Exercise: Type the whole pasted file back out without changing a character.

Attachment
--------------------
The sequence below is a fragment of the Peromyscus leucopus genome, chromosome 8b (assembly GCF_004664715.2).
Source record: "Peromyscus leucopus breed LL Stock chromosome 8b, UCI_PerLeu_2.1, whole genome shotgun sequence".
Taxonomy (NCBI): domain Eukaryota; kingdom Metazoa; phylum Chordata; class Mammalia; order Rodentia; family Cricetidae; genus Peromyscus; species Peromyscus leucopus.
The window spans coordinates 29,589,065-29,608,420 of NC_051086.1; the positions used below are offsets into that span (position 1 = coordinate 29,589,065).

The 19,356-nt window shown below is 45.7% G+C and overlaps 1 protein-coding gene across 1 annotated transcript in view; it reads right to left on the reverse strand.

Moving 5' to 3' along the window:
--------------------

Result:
The sequence below is a fragment of the Peromyscus leucopus genome, chromosome 8b (assembly GCF_004664715.2).
Source record: "Peromyscus leucopus breed LL Stock chromosome 8b, UCI_PerLeu_2.1, whole genome shotgun sequence".
Taxonomy (NCBI): domain Eukaryota; kingdom Metazoa; phylum Chordata; class Mammalia; order Rodentia; family Cricetidae; genus Peromyscus; species Peromyscus leucopus.
The window spans coordinates 29,589,065-29,608,420 of NC_051086.1; the positions used below are offsets into that span (position 1 = coordinate 29,589,065).

The 19,356-nt window shown below is 45.7% G+C and overlaps 1 protein-coding gene across 1 annotated transcript in view; it reads right to left on the reverse strand.

Moving 5' to 3' along the window: